There are several sources of information available about the etiology of common complex traits (of which our primary interest is in psychiatric disorders). We have epidemiological, genetic, and evolutionary information to consider in thinking about how genetic and environmental factors interact to influence phenotypes. Epidemiological data tells us something about the prevalence (and its variation within and between populations), its correlation among relatives, and relationships to specific environmental factors. Evolutionary data informs about the rates of mutation, the effects of demographic structure (including assortative mating, migration, drift, inbreeding and the like), and potential effects of natural selection in molding the genetic portion of the etiological architecture of a trait. Genetic data tells us of evidence of linkage (i.e. involvement - or lack thereof - of genes located in certain chromosomal regions), or direct genotypic associations (i.e. etiological effects - or lack thereof - of measured genes, or genes in LD with them) of specific loci. Rarely are these data looked at jointly, however. In this application, we propose to further develop and apply our methods for simultaneously considering all of these data types in an effort to better understand the true etiological architecture. We will work with various simulation-based approaches to consider what phenogenetic models are compatible with the existing data we have about evolution, epidemiology of a given trait, and past attempts at gene finding for those traits (both successful, and, in what we believe is a novel twist, unsuccessful ones as well). Each of these data types informs about what range of etiological models would be plausible for a given disease, although of course there is no way to infer actual truth. Our goal is to eliminate from consideration models, which are inconsistent with existing knowledge, and to compare the power of various study designs and inferential methods under the range of plausible set of etiological models. Models which would have predicted that previous studies should have found the genes would be rejected, as would models inconsistent with our existing epidemiological and evolutionary information. We will explore the set of plausible models and further develop our set of inferential analysis methods for joint linkage and LD analysis in the sort of heterogeneous data structures that we expect will be the most powerful for prospective gene identification in this highly complex psychiatric traits, for which we have massive amounts of data, but unfortunately little real knowledge extracted from them.

Public Health Relevance

The overall aim of this study is to develop and apply new methods to help us better understand elements of the etiology of common diseases such as schizophrenia, bipolar, and Alzheimer disease. These methods, based both on evolutionary and epidemiological inference should allow us to more efficiently exploit the accomplishments of the recent biotechnological revolution for unraveling the complex etiological architecture of these diseases, both through more powerful statistical analysis and optimization of experimental design. It is hoped that better understanding of the true nature of these disorders will be useful for development of prospective public health strategies.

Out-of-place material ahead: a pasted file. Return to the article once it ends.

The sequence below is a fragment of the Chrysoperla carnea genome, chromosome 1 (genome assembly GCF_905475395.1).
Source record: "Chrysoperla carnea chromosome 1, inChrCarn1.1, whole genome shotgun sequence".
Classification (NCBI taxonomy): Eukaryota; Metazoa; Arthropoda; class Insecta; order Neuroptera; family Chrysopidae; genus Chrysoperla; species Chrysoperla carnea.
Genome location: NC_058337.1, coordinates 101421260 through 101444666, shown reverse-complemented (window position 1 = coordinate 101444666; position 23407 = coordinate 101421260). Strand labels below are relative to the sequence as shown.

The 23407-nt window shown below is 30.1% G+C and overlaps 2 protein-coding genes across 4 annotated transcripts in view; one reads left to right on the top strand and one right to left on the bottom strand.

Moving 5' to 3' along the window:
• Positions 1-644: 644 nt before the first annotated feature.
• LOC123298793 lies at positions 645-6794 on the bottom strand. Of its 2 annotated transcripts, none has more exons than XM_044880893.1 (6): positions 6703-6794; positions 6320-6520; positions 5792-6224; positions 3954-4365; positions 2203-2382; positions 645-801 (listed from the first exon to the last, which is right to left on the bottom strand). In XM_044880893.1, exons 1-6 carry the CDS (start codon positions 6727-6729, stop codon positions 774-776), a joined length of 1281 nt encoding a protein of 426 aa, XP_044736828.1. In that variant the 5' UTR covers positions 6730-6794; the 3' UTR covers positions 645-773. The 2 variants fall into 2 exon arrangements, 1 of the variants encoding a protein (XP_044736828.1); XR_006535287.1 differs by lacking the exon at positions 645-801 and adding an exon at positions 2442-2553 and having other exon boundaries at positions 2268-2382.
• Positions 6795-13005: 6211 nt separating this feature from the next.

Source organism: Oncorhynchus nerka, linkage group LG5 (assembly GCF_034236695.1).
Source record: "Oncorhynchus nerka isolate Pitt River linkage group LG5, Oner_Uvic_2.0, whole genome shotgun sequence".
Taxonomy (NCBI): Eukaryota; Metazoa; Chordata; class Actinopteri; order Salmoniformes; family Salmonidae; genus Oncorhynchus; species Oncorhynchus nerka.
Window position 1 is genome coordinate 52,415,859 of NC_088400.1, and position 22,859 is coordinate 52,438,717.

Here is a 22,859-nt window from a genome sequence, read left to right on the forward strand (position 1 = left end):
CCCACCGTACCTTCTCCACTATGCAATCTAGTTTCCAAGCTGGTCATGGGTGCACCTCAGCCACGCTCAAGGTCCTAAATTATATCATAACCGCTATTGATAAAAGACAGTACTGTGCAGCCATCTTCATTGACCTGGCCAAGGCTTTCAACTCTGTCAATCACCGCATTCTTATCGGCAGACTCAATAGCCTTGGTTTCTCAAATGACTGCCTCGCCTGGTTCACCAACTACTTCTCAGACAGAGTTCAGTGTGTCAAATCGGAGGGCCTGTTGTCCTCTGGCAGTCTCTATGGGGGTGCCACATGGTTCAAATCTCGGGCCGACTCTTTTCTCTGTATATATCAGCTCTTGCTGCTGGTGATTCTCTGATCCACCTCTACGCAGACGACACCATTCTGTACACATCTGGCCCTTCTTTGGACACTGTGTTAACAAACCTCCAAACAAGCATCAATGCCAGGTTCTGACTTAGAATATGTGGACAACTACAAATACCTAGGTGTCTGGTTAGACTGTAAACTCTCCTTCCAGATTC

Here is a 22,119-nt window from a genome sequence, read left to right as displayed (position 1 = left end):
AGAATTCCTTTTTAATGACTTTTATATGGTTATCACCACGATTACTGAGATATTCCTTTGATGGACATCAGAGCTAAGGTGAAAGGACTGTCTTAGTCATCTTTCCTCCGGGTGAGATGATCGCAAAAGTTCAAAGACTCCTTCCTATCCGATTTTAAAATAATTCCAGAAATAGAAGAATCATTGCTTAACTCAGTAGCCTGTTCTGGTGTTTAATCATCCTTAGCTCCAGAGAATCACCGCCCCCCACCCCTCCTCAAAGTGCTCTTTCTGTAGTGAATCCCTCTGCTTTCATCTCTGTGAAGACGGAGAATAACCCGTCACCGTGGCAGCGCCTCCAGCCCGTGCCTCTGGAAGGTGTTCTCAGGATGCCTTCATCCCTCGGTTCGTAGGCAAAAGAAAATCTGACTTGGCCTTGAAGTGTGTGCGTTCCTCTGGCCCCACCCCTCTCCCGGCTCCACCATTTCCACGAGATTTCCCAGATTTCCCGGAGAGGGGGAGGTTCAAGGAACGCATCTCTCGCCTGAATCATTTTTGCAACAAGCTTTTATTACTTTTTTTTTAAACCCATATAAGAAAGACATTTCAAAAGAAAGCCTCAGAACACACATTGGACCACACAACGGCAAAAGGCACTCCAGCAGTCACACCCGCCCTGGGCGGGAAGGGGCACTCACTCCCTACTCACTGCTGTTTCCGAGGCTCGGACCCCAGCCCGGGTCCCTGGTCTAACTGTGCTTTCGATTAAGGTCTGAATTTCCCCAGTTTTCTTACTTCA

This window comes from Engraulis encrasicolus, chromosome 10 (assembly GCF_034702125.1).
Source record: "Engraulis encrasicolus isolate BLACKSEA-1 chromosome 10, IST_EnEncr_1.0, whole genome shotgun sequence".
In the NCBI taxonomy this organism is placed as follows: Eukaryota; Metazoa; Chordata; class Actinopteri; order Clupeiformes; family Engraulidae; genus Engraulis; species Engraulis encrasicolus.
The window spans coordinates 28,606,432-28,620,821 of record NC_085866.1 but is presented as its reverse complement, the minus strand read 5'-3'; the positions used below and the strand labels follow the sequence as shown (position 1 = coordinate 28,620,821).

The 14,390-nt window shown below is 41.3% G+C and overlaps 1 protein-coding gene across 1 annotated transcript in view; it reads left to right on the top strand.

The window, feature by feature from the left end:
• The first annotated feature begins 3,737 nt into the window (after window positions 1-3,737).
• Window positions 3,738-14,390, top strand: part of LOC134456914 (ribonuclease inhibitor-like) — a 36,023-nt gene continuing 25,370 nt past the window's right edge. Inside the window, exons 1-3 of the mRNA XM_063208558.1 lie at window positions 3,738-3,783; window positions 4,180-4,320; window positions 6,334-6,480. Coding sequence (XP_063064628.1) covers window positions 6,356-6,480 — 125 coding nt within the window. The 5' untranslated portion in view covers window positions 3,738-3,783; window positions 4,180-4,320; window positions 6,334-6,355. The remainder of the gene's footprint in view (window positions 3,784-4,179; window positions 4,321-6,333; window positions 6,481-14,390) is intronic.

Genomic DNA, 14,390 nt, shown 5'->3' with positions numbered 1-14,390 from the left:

National Institute of Health (NIH)
National Institute of Mental Health (NIMH)
Research Project (R01)
Project #
Application #
Study Section
Genetic Variation and Evolution Study Section (GVE)
Program Officer
Lehner, Thomas
Project Start
Project End
Budget Start
Budget End
Support Year
Fiscal Year
Total Cost
Indirect Cost
Columbia University (N.Y.)
Schools of Medicine
New York
United States
Zip Code
Yan, W L; Li, X S; Wang, Q et al. (2015) Overweight, high blood pressure and impaired fasting glucose in Uyghur, Han, and Kazakh Chinese children and adolescents. Ethn Health 20:365-75
Weiss, Kenneth M; Lambert, Brian W (2014) What type of person are you? Old-fashioned thinking even in modern science. Cold Spring Harb Perspect Biol 6:
Janicki, S C; Park, N; Cheng, R et al. (2014) Estrogen receptor ? variants affect age at onset of Alzheimer's disease in a multiethnic female cohort. Dement Geriatr Cogn Disord 38:200-13
Gertz, Edward Michael; Hiekkalinna, Tero; Digabel, Sébastien Le et al. (2014) PSEUDOMARKER 2.0: efficient computation of likelihoods using NOMAD. BMC Bioinformatics 15:47
Janicki, S C; Park, N; Cheng, R et al. (2013) Aromatase variants modify risk for Alzheimer's disease in a multiethnic female cohort. Dement Geriatr Cogn Disord 35:340-6
Rhinn, Herve; Fujita, Ryousuke; Qiang, Liang et al. (2013) Integrative genomics identifies APOE ?4 effectors in Alzheimer's disease. Nature 500:45-50
Hiekkalinna, Tero; Goring, Harald H H; Terwilliger, Joseph D (2012) On the validity of the likelihood ratio test and consistency of resulting parameter estimates in joint linkage and linkage disequilibrium analysis under improperly specified parametric models. Ann Hum Genet 76:63-73
Hiekkalinna, Tero; Goring, Harald H H; Lambert, Brian et al. (2012) On the statistical properties of family-based association tests in datasets containing both pedigrees and unrelated case-control samples. Eur J Hum Genet 20:217-23
Hiekkalinna, Tero; Schäffer, Alejandro A; Lambert, Brian et al. (2011) PSEUDOMARKER: a powerful program for joint linkage and/or linkage disequilibrium analysis on mixtures of singletons and related individuals. Hum Hered 71:256-66
Weiss, Kenneth M; Lambert, Brian W (2011) When the time seems ripe: eugenics, the annals, and the subtle persistence of typological thinking. Ann Hum Genet 75:334-43

Showing the most recent 10 out of 12 publications